I got involved with Oplontis in the 1980s when I studied and published some rare mosaics and wall paintings at Villa A (popularly called the “Villa of Poppaea”). The current Oplontis Project began around 2005, when Michael Thomas, who had done his Ph.D. with us at Texas, said: “Let’s see if we can get a permit to work on Oplontis; it’s still not published after all these years.” To my surprise, the Italian Ministry of Culture gave us permission to conduct new excavations and to study all of the material in storage, including impressive amounts of wall painting, mosaics, and ceramics.
HEB: What are some of the challenges you faced in the site work for both Villa A and B?
Clarke: Immediately we realized that because Villa A is so big—there are 99 excavated spaces including a 61-meter swimming pool—it was going to be very difficult to publish it in a print format. In order to comply with contemporary archaeological standards, we had to study and illustrate every surface in its actual state. We realized that we could do this with much greater accuracy using digital photography and 3-D modeling. So we teamed up with the Kings Visualization Lab at Kings College London to create a navigable 3-D model that records both the current state of Villa A and allows a viewer to switch to views that show Villa A as it was in antiquity.
We also discovered from scouring through all of the available documents that there were huge gaps in our knowledge. There are 7 years which are I call “the lost years,” for which we don’t even have excavation reports. So I went out into the community to find photographs, I dug in forgotten archives, and I found evidence that allowed me to reconstruct how they excavated the villa. That was one big problem—figuring out where they were digging, when and what they found. The records got better in the 1970s, but not good enough to show us everything we wanted to know, so we had to fill in the blanks through close analysis of the objects and the architecture that remains.
Another big challenge was to analyze masses of wall painting that hadn’t been restored or put back into place. I took on the task of cataloging every single piece of painted plaster from the villa—about 5,000 items. One of the most exciting results came from one of our architects, Timothy Liddell. Using digital tools, Tim as able to reconstruct two enormous beautiful fresco decorations from many fragments. We were able to exhibit these reconstructions using the actual fragments in the exhibition, “Leisure and Luxury in the Age of Nero,” which traveled to three museums in the U.S. (2016-2017).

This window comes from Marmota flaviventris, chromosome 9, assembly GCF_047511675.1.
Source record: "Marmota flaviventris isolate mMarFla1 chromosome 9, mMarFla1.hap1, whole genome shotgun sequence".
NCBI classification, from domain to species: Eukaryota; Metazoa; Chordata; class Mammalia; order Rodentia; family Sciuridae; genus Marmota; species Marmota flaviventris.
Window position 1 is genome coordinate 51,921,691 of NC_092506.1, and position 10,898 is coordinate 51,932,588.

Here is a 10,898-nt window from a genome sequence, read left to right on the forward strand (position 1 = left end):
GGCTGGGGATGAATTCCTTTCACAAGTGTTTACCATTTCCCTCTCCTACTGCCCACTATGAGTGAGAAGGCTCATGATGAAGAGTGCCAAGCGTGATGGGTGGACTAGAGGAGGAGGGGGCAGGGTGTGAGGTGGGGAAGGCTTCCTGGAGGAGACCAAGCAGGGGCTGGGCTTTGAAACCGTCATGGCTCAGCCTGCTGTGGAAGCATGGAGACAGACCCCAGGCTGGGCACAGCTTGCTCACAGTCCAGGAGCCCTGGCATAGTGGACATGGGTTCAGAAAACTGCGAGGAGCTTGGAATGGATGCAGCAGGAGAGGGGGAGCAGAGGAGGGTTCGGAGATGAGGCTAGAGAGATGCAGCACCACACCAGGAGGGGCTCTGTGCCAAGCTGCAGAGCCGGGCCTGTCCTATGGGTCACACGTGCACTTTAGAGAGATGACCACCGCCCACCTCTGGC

The renown sculptures from Villa A have languished for 40 years in storage. Eric Moormann took on the challenge of cataloguing them, and we used 3-D laser scanning to record them so that we could also place them back in their original settings in our virtual model.
We knew very little about the provenance of the sculpture as well as the great quantity of precious marbles used for the decorative elements of Villa A. A team of scientists samples them and conducted isotopic and other analyses. By matching their isotopic signatures with those of quarries throughout the Mediterranean, we found that the owners were extremely wealthy. For instance, they brought in monolithic columns from the Island of Lesbos (which has a special kind of gray marble) and they employed precious colored marbles from all over Mediterranean for the floors and walls of the Villa.
Other specialists analyzed pollen, seeds, wood, and soil to understand what the planted areas of the garden. The gardens of Villa A are particularly important because they were the first to be subjected to archaeo-botanical analysis back in the 1970s; we were able to extend this study with new scientific techniques.
Villa B (popularly called the “Villa of Lucius Crassius Tertius”) was not a villa at all, but rather a large commercial complex dedicated, among other things, to the bottling of wine for shipment around the Mediterranean. Our ceramics experts, led by Jennifer Muslin, have studied over 1,300 containers (amphoras), while Alessadra Pecci examined the organic residues (of wine and cork) using recently-developed techniques. We are currently studying other organic remains, including the 54 human skeletons of the individuals who perished in the eruption. Since the original excavations stopped at the A.D. 79 level, Ivo van der Graaff, our chief archaeologist, has guided a large team of excavators to explore the earlier history of the complex, which we can now date back to 120 B.C.
HEB: What is most exciting about Volume 2 of the Oplontis series?